One person’s crisis is another person’s opportunity
While the large global airlines may have taken a significant hit during the Corona Virus, the private aviation operators have seized on an opportunity. Companies such as WheelsUp, VistaJet and Jet Edge view this new normal as a period where they can consolidate their position.
The CEO of WheelsUp recognises that for private jet companies to make an impact there will need to be an effort made to democratise the experience. Kenny Dichter bites that there needs to be an increase in scale for newer customer experiences, something akin to that offered by Uber. While the prices are so high, private jets will always be limited in its market share. However, Dichter has led to an unprecedented level of acquisition and so hoping to increase the opportunity for more people to fly charter. The move to consolidate companies is hoped to improve the chances that private flight will become more mainstream.
The main problem they will face is that 95% of all commercial passenger travel is serviced by 150 of 19000 US airports – with a similar ratio experienced globally. Therefore, the power of regional hubs to service such an uptick in private air travel is likely to be a challenge. Without this access to regional airports, the passenger would be reluctant to commit to a long car trip to then board the plane.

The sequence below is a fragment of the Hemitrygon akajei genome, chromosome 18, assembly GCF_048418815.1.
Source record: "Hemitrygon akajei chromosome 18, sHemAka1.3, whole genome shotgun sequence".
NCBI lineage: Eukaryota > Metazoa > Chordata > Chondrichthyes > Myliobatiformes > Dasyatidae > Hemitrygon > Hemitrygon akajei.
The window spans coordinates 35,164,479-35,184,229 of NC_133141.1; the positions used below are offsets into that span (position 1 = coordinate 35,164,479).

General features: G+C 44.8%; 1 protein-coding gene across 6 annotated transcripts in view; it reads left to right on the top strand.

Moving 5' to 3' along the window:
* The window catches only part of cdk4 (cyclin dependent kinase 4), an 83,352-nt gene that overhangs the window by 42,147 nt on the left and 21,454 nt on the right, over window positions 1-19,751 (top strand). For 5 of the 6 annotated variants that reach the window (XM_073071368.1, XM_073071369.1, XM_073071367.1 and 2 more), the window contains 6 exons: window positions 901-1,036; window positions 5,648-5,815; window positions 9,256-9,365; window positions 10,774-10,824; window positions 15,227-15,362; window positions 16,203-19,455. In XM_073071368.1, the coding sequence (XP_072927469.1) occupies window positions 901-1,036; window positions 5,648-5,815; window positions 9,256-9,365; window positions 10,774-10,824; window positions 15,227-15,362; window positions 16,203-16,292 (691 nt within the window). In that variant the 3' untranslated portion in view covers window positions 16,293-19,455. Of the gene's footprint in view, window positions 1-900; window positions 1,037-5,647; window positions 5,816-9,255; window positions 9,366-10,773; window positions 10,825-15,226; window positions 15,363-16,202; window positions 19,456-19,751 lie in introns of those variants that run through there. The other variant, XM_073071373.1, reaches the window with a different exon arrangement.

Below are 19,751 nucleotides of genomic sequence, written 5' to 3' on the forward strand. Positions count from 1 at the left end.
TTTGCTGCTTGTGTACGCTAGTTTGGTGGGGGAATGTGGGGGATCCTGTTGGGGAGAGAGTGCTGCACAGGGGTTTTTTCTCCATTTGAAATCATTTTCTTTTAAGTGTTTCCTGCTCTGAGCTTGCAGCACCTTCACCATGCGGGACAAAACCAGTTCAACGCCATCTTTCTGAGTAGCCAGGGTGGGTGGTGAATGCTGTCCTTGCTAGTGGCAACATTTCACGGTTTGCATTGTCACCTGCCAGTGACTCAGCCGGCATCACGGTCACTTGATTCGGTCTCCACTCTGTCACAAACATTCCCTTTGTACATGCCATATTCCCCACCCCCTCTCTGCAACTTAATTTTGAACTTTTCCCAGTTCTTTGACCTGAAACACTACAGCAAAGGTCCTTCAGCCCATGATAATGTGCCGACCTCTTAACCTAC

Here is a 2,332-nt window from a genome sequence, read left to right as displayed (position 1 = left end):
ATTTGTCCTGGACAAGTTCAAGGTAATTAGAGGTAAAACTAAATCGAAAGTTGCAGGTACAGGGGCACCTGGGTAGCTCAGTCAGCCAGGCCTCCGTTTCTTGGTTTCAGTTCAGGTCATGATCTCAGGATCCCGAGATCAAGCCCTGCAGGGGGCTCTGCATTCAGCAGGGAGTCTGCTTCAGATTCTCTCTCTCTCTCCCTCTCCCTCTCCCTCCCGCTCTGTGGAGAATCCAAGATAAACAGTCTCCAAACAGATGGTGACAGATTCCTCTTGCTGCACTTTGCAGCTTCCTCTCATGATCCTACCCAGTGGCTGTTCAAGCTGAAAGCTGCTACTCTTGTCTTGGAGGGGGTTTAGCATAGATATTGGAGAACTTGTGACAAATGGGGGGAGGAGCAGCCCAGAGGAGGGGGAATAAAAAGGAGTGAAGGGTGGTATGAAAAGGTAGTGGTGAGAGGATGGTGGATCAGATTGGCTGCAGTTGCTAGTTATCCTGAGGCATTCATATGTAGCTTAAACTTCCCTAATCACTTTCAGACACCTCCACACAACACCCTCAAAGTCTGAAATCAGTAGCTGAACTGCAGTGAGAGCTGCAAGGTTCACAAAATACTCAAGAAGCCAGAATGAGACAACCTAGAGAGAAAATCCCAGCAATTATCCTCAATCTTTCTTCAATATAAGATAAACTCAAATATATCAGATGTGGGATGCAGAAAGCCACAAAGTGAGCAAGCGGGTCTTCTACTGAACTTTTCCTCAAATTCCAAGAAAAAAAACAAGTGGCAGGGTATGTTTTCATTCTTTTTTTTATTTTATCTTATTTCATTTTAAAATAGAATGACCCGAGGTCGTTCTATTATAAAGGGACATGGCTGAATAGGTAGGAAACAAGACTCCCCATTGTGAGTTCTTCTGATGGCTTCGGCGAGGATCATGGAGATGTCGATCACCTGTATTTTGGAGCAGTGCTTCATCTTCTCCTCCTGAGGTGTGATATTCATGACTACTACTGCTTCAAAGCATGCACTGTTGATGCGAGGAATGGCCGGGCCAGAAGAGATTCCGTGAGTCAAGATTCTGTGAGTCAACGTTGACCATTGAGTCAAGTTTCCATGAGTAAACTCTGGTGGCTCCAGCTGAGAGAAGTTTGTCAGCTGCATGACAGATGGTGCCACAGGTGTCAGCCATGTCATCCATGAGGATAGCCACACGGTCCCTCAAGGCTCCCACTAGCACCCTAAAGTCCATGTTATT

A real-life case study
Bloomberg recently focused on real-life examples of the business community switching from first-class travel to a private jet. They cite the example of Brenda Marino, a real estate investor who often takes the most lavish and elaborate European vacations from her base in New Jersey. This year she is staying domestic – and opting for a private jet instead. She cites that the discounts on offer have made the possibility of private air travel irresistible. She is opting for a journey down to Florida on her chartered flight, where her family can be sure they maintain social distancing. There is little or no need to queue for security or boarding – making it a safer way to fly.
Private jet fares are said to be running currently at 20% lower than normal – thanks mostly to the drop in business travel. However, there are many opportunities for consumers to win greater discounts if they try their luck with an agent.
Michael Holtz of Smartflyer notes that there has been almost a 500% increase in interest in private jet charter since the start of the crisis. Although a two-hour trip can cost $20k for six people, making each ticket a weighty $3000+, many still feel this is a reasonable investment in the assurances of health and safety.
Some private jet companies are being inventive, by matchmaking clients who want to fly to the same destination. With such strategies, companies can continue to make the cost manageable and therefore a more viable option for those craving air travel.